Sunday, March 4, 2012

Lord Peter Wimsey read-athon

I am deep into it with Lord Peter Wimsey. For those of you who don't know, Wimsey is a well off  younger brother of the Duke of Denver, financially secure, curiously quirky and a brilliant crime solver.Created by Dorothy Sayers, master wordsmith, devoted Christian intellectual and quick wit each mystery is fun, fun, fun. Sayers captures the culture of the era beautifully (the 32 murder mysteries take place between 1921 and 1941 in England), creating settings and scenes that evoke a by-gone era. Her characters are rich, real and intriguing. Her plots compelling. Dorothy L. Sayers is recognized as one of the greatest mystery writers of the 20th century and it's no wonder. The mystery is just the dish on which she serves up faith, intellect and breathtakingly beautiful word crafting.
I've read 4 in the past several days. They are just that good (plus we took a road trip, so I had lots of good reading time).

The best by far was The 9 Tailors. This is one of the most exquisite books I've ever read. The setting is Fenland in northern Anglia, the plot surrounds a mystery turned murder and the support staff includes a bevy of bells. The book is an unusual look at the world of campanology, or "Change Ringing" - which is the art of ringing a set of tuned bells in a series of mathematical patterns called "changes". The theme is justice. And while the book doesn't focus so much on Lord Peter as on the plot, I found it delightful. Sayers is a master of her craft and some of her paragraphs were breath takingly beautiful.

I finished the book on the way home from Chicago, after a difficult visit with my Grandma and the ending of this book caught me by the throat. I was actually crying for Will, tearful as I described the plot to Feeche and KB and tearful at the harsh judgement dealt by Sayers towards both criminal and faithful husband.

This was so totally me:
Pinned Image
From weheartit
Sometimes it's easier to cry over people who aren't real than the very real ones who hold our hearts in their hands and the difficult circumstances we are faced with, eh?

Strong Poison was the first book I read. It's an interesting look at women's issues and social reform in the last century.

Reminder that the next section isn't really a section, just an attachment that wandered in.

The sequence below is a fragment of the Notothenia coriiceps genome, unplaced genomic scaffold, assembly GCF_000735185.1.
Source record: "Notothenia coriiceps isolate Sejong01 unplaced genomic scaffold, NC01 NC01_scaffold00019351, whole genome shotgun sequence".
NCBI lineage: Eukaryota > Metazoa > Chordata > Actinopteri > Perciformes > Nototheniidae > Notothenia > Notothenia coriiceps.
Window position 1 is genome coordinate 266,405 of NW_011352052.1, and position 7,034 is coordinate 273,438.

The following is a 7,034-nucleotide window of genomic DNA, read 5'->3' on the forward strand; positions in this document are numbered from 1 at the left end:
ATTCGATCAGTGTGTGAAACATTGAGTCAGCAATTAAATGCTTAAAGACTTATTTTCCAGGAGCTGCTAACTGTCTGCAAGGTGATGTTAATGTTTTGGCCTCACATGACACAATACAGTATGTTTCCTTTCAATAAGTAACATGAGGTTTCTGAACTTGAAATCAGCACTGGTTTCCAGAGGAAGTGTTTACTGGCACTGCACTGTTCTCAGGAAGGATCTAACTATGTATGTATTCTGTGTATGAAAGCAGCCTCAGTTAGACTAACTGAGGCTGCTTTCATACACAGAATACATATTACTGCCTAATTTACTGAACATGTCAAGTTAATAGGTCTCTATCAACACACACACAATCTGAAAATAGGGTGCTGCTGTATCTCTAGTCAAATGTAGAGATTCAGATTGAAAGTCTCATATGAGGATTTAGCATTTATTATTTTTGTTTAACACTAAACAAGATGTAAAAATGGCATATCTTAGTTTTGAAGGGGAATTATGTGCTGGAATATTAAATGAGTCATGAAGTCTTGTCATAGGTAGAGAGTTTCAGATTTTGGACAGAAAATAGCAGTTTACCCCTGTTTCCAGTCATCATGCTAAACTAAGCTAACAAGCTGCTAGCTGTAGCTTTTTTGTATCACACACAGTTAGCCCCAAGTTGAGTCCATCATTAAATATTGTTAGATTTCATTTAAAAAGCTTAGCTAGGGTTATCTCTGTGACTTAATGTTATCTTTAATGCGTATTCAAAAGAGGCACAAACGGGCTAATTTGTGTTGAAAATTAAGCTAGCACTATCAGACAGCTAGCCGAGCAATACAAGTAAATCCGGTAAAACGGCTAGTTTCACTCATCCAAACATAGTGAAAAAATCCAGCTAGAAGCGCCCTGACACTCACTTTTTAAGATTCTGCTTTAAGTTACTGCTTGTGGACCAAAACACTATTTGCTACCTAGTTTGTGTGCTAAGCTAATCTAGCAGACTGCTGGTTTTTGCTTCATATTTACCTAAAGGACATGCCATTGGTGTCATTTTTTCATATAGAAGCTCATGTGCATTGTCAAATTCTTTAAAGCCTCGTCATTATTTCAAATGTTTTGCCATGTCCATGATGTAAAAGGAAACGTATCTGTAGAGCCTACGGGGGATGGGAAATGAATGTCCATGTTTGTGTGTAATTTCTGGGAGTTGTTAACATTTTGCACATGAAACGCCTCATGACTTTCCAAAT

Next up was The Unpleasantness at the Bellanona Club. What I'm loving about these books is how Sayers captures the time and place so beautifully- much like Austen. This book is about a Men's Club in stalwart England, good old military boys and how greed will make people do and say the craziest things.

Unnatural Death- isanother greed as motive plot. Miss. Climpson and Mr. Murble show up to assist Parker and Wimsey as they work to formulate a case, knowing who the murderer is, that will stand up in court.

The strength of these tales is in the command of language that Sayers exhibits; it is full of tropes, thousand dollar words and Latin. Her ability to write dialog; by turns funny, surprising and thought provoking. I have another book in hand, Whose Body, and I'm looking forward to another delightful couple of hours with my new favorite author, Sayers, and the beguiling Lord Peter.


Jean said...

I love Dorothy Sayers. Love love love. Nine Tailors is a favorite--I do love the Fens setting and all the people. Just wait till you get to Gaudy Night!

Faith said...

I went through a Lord Peter phase. The Nine Tailors was my all time favorite. I found I didn't care for the ones with Harriet in them quite so well. Have you seen the two different BBC adaptions? They did an excellent job, especially with 9 Tailors.

Robin McCormack said...

You've sold me. Going to pull her book out of the shelves. Have a 3 in one with Strong Poison. Think I'll appreciate her writing a bit more now.